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Author Topic: Where did Neanderthals evolve?  (Read 9730 times)

AllenG

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Where did Neanderthals evolve?
« on: 21/11/2008 06:17:31 »
Did Neanderthals evolve in Europe? And if so are they the only hominid to evolve outside of Africa?

Also what are the species that directly predate Neanderthals and Sapiens?  Did we evolve from the same one such as homo erectus or are there intermediate species between our common ancestor?

Many thanks,

--Allen

Note to the mods; I think I should have put this under "Plant Sciences, Zoology & Evolution"
« Last Edit: 21/11/2008 06:23:04 by AllenG »

JimBob

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Where did Neanderthals evolve?
« Reply #1 on: 21/11/2008 22:05:51 »
This Mod doesn't mind - although not fossilized, neanderthal bones can be considered paleontology.

This is a good question. The largest concentration of bones found have been in the Middle East and eastern Europe so the may have evolved in Africa. However, there is no definitive proof either way. It is a question that cannot be answered with any certainty. Peking Man probably evolved in Asia so Neanderthals could have evolved anywhere.

Homo erectus is probably the common ancestor for both H. sapiens and H. neanderthalensis. And persons of European and Middle Eastern ancestry may be the result of interbreeding of the two what were really races of man. For example, both of the races, neanderthalensis and  sapiens, have the same gene for language and several other distinctive genetic similarities.

frethack

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Where did Neanderthals evolve?
« Reply #2 on: 21/11/2008 22:48:46 »
This (like all paleoanthropology...well...paleo anything) is under debate, and will be for some time to come.
As far as *I* know, neanderthalensis evolved from Homo heidelbergensis in Europe and then spread into western Asia at the same time that sapien was evolving from erectus in Africa and spreading into the Middle East.  Neanderthalensis is the perfect ice age dweller:  shorter, dense, and ruggedly built (allows retention of body heat) with large nasal cavities to warm air before it passes into the lungs. 

JimBob

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Where did Neanderthals evolve?
« Reply #3 on: 22/11/2008 02:35:43 »
This (like all paleoanthropology...well...paleo anything) is under debate, and will be for some time to come.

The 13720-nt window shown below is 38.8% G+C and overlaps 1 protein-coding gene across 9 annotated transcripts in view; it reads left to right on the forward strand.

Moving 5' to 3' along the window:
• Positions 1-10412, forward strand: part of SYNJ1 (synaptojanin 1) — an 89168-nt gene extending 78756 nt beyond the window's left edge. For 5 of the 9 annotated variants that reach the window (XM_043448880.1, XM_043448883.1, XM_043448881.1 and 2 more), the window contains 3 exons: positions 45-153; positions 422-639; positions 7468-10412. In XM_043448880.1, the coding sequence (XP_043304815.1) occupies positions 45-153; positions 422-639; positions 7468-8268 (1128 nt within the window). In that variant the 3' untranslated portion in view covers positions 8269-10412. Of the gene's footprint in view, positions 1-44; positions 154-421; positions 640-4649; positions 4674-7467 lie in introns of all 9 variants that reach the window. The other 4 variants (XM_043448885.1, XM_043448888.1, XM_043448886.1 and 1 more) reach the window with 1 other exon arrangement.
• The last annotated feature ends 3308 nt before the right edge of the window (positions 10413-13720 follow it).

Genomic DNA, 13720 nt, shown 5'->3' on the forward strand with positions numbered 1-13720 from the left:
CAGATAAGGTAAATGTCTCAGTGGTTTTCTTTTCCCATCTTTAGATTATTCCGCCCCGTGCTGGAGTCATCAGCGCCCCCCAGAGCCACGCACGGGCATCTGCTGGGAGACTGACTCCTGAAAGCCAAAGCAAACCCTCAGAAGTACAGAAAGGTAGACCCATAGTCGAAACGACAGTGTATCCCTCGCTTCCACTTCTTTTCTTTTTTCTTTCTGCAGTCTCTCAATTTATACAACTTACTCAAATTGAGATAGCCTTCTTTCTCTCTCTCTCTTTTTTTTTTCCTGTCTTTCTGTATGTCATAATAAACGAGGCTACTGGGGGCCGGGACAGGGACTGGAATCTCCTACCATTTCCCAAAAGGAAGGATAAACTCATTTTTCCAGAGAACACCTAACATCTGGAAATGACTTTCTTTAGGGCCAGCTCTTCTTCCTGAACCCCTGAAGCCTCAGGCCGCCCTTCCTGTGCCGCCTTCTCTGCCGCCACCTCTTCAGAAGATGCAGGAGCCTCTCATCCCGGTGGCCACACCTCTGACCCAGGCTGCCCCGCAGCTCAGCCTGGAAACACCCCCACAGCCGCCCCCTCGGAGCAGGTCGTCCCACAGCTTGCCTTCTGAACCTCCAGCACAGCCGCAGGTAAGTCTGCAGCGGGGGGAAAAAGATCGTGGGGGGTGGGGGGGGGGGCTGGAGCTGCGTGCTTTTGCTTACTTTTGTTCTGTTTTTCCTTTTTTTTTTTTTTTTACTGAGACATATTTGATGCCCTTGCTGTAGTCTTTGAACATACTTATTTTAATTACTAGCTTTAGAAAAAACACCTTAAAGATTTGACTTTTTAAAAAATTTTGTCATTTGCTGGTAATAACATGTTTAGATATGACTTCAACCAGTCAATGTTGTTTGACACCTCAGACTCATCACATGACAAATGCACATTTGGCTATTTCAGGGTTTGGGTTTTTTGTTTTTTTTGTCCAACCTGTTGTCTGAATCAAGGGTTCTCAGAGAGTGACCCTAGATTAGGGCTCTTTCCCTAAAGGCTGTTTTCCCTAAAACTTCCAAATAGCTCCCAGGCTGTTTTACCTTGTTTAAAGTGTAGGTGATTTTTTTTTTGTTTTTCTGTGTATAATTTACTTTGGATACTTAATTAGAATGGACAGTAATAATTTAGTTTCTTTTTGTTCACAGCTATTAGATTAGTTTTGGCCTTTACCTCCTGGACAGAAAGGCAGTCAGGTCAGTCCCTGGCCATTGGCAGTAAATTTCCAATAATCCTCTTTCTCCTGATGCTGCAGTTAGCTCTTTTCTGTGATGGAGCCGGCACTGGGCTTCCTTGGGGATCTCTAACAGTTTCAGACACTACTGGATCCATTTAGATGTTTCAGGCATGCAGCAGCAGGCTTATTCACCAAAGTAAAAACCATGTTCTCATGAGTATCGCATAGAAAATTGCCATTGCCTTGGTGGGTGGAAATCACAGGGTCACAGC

As far as *I* know, neanderthalensis evolved from Homo heidelbergensis in Europe and then spread into western Asia at the same time that sapien was evolving from erectus in Africa and spreading into the Middle East.  Neanderthalensis is the perfect ice age dweller:  shorter, dense, and ruggedly built (allows retention of body heat) with large nasal cavities to warm air before it passes into the lungs. 


Have you bothered to read the literature on the genetic evidence linking the "species," Grasshopper? (and from now on, Grasshopper, you will address me as "Master" or there will no longer be Sunday football viewing on my 42" Samsung LCD OR any food; the only reason you come over, anyway.)

Lastly, you didn't even bother with Wikipedia. You just opened your mouth, a FAUX PAS, minimally - for shame, for shame, for shame! (You will be chastised in the dungeon, and perhaps some extra time in the hole might help you out.)

FYI, I quote Wiki - since you were too lazy to read it.


"Morphology and interpretations
__________________________________________________________________________________________________________________

"Both H. antecessor and H. heidelbergensis are likely descended from the morphologically very similar Homo ergaster [see my note at the bottom] from Africa. But because H. heidelbergensis had a larger brain-case — with a typical cranial volume of 1100-1400 cm³ overlapping the 1350 cm³ average of modern humans — and had more advanced tools and behavior, it has been given a separate species classification. The species was tall, 1.8 m (6 ft) on average, and more muscular than modern humans.

"RAO hypothesis

"According to the "Recent Out of Africa" theory, similar "Archaic Homo sapiens" found in Africa (ie. Homo sapiens idaltu only 160,000 years old), existing in Africa as a part of the operation of the Saharan pump, and not the European forms of Homo heidelbergensis, are thought to be direct ancestors of modern Homo sapiens.

"Social behavior

"H. heidelbergensis
had a similar brain size to ours. In theory recent findings in Atapuerca also suggest that H. heidelbergensis may have been the first species of the Homo genus to bury their dead, but that is contested at this time. Some experts believe that H. heidelbergensis, like its descendant H. neanderthalensis acquired a primitive form of language. No forms of art or sophisticated artifacts other than stone tools have been uncovered, although red ochre, a mineral that can be used to create a red pigment which is useful as a paint, has been found at Terra Amata excavations in the south of France.